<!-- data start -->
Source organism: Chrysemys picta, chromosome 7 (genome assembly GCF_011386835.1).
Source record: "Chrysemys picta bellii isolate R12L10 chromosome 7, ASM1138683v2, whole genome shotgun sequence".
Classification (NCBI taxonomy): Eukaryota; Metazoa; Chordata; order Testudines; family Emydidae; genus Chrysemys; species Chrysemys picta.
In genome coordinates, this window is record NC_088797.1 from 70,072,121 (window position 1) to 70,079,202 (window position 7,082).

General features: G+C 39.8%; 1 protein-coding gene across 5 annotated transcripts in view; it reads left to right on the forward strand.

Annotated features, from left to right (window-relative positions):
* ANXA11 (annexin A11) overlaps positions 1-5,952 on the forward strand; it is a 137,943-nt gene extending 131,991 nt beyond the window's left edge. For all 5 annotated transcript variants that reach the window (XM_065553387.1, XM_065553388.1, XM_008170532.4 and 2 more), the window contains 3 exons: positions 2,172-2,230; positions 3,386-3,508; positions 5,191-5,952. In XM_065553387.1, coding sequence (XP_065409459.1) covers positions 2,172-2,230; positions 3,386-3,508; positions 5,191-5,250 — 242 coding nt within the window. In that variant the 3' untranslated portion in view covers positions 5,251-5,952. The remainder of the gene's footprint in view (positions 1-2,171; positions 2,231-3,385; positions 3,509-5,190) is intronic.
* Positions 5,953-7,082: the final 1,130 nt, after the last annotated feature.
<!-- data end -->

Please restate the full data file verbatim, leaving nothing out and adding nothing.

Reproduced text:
Source organism: Chrysemys picta, chromosome 7 (genome assembly GCF_011386835.1).
Source record: "Chrysemys picta bellii isolate R12L10 chromosome 7, ASM1138683v2, whole genome shotgun sequence".
Classification (NCBI taxonomy): Eukaryota; Metazoa; Chordata; order Testudines; family Emydidae; genus Chrysemys; species Chrysemys picta.
In genome coordinates, this window is record NC_088797.1 from 70,072,121 (window position 1) to 70,079,202 (window position 7,082).

General features: G+C 39.8%; 1 protein-coding gene across 5 annotated transcripts in view; it reads left to right on the forward strand.

Annotated features, from left to right (window-relative positions):
* ANXA11 (annexin A11) overlaps positions 1-5,952 on the forward strand; it is a 137,943-nt gene extending 131,991 nt beyond the window's left edge. For all 5 annotated transcript variants that reach the window (XM_065553387.1, XM_065553388.1, XM_008170532.4 and 2 more), the window contains 3 exons: positions 2,172-2,230; positions 3,386-3,508; positions 5,191-5,952. In XM_065553387.1, coding sequence (XP_065409459.1) covers positions 2,172-2,230; positions 3,386-3,508; positions 5,191-5,250 — 242 coding nt within the window. In that variant the 3' untranslated portion in view covers positions 5,251-5,952. The remainder of the gene's footprint in view (positions 1-2,171; positions 2,231-3,385; positions 3,509-5,190) is intronic.
* Positions 5,953-7,082: the final 1,130 nt, after the last annotated feature.